FIG. 2 of the drawings illustrates in some detail one manner of implementing the control logic 44. More specifically, an NOR logic circuit 48 monitors the inhibit pulse output and pacer output pulse (artifact) from circuits 41 and 42 respectively and its output line remains low or at ground so long as either pulse input is received. By way of example, the inhibit pulse from circuitry 41 might be taken or monitored at the collector of transistor stage 81 in the pulse inhibitor portion of the demand inhibited pacer circuit shown in FIG. 1b of U.S. Pat. No. 3,888,260; whereas, the pacer output pulse could be taken from the collector of transistor stage 41, e.g., on line 80, at the output of the pulse generator portion shown in FIG. 1a of U.S. Pat. No. 3,888,260.
The control logic of FIG. 2 further includes: a threshold circuit 49 which continuously compares the voltage of Ni-Cd cell 13 against a predetermined level such as 1.0 volt; OR gate 50 which is connected to the outputs of NOR gate 48 and threshold detector 49; and, a suitable one shot circuit 51. The trigger input of the one shot 51 is connected to the output of the OR gate 50 such that the one shot 51 is continuously retriggered (Q output low) by the pulses at OR gate 50 so long as the threshold detector's output remains low and there are pulses input to NOR gate 48; i.e., the NOR gate 48 is detecting that the pulse generator 42 is either being inhibited by circuit 41 (see FIG. 1) or is generating an output stimulation pulse, and the threshold detector 49 is detecting that the voltage of cell 13 is above the desired 1.0 volt level. The one shot 51 is designed, in the illustrated embodiment, so that its Q output goes high (B∓) 2 seconds after either the pulse generator 42 is not producing an output pulse at a time when it is not being inhibited by circuitry 41 or if cell 13 voltage is too low. Connected to the Q output of the one shot 51 is a relay winding 52 which, when energized, actuates the illustrated switching contacts 46a and 46b to their lowermost position, wherein the stand-by battery 43 and stand-by pulse generator 45 are rendered effective (see FIG. 5). As noted earlier, a manual override control 47 is also contemplated in FIG. 1 so as to permit the operability of the stand-by systems to be checked from time to time; for example, by the magnetic reed switch 53 in FIG. 2 which can be closed by an external magnetic field, as desired.
FIG. 3 of the drawings illustrates a still further embodiment of the proposed implanted tissue stimulator. Here again, a Li-I cell 43 is utilized as a stand-by cell for the rechargeable Ni-Cd cell 13, and primary and stand-by pulse generators 41 and 45 respectively are also provided. A pair of switches 70 and 71 interconnect the cells 13, 43 and the pulse generators 42, 45 and are controlled by switch control 72 so that either cell can be connected to furnish operating energy to either pulse generator. By way of example, switch control unit 72, might select the Li-I cell 43, rather than the Ni-Cd cell 13, to power the primary pulse generator 42 if the voltage of the Ni-Cd cell 13 drops below a preselected level, as previously discussed, or in response to a manual control, e.g., override 47 in FIG. 1. Additionally, the switch 71, if desired, can be used to select which of the primary or stand-by pulse generators 42, 45 is connected to the battery (cell 13 or 43); e.g., switch control 72 will operate switch 71 to activate the stand-by generator 45 if the primary generator 42 is malfunctioning, as described above, and/or in response to an external command.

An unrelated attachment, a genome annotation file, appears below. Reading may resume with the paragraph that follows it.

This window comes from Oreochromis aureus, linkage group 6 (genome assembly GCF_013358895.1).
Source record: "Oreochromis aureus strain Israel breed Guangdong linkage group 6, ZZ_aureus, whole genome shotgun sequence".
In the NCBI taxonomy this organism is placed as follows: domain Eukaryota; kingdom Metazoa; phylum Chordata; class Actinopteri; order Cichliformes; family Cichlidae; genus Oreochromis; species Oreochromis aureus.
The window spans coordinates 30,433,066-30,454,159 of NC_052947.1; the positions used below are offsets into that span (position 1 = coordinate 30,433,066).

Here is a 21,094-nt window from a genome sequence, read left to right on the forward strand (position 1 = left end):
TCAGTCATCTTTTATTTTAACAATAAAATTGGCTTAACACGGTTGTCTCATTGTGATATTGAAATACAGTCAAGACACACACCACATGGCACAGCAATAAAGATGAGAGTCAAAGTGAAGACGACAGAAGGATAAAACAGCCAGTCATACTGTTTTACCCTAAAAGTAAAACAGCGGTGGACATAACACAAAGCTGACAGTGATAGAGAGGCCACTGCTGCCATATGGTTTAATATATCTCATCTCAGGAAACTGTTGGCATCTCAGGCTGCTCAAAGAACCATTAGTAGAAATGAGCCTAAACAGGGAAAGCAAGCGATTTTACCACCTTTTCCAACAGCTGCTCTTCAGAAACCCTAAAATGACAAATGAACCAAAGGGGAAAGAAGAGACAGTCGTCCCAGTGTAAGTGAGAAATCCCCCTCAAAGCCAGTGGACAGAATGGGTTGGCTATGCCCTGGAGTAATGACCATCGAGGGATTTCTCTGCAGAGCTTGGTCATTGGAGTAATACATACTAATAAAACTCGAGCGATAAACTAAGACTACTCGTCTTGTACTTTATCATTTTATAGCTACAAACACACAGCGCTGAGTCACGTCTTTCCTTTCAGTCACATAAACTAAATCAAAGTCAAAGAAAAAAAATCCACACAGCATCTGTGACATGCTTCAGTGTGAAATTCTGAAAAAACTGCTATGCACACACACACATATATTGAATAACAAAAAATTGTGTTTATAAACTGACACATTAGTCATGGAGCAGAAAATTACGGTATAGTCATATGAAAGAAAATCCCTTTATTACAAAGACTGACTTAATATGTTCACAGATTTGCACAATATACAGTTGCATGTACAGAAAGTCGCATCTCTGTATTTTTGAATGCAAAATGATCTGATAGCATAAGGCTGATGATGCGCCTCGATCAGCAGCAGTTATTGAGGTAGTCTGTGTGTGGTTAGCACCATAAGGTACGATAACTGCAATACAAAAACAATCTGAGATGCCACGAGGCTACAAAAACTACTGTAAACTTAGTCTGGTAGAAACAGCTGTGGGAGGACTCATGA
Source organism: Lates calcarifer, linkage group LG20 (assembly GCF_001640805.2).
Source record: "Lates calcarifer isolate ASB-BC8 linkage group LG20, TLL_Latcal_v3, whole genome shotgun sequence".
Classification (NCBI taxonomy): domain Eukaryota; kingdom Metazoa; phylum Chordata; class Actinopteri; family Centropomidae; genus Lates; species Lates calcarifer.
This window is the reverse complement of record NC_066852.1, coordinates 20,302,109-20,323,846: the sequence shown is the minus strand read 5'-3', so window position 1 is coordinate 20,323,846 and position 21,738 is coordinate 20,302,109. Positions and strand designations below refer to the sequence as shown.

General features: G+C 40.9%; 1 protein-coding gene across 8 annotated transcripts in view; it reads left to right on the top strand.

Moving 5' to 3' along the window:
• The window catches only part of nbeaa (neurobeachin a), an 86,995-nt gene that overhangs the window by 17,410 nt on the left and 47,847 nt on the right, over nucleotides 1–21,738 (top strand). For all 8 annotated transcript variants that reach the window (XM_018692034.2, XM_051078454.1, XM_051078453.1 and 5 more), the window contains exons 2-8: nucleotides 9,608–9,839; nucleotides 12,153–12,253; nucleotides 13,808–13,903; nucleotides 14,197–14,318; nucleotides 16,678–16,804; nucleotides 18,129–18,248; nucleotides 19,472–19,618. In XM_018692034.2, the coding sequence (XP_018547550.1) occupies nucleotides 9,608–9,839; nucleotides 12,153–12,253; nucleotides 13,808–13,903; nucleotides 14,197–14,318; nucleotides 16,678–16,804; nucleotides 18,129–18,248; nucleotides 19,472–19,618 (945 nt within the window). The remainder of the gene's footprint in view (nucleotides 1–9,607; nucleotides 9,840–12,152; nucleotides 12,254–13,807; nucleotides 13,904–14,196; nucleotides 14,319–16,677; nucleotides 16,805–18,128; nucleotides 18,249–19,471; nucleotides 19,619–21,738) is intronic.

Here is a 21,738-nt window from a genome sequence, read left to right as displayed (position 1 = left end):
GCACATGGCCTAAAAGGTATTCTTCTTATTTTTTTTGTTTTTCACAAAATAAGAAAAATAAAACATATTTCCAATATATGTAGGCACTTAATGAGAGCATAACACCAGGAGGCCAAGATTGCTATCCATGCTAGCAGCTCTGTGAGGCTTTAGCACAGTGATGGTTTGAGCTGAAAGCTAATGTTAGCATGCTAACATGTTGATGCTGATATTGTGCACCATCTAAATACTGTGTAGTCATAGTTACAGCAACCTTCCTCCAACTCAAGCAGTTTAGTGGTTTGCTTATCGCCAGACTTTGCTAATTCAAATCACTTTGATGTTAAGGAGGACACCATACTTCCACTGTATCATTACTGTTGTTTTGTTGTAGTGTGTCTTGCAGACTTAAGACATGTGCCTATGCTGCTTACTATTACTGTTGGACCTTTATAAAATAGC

Different embodiments of the present invention have been described hereinabove and it should be understood at this time that various other modifications, adaptations and alterations are possible in light of the above teachings. Therefore, it is contemplated that the invention may be practiced otherwise than as specifically described and still come within the scope of the appended claims.
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|U.S. Classification||607/34, 607/33|
|International Classification||H01M2/34, A61N1/378, H01M6/50, H01M10/44, H01M10/48, H02J7/02|
|Cooperative Classification||H01M6/5005, H01M10/48, H01M2200/00, H01M2200/20, H01M2/345, A61N1/378, H02J7/025, H01M6/50|
|European Classification||H01M6/50A, H01M2/34P, H01M6/50, H01M10/48, H02J7/02B1, A61N1/378|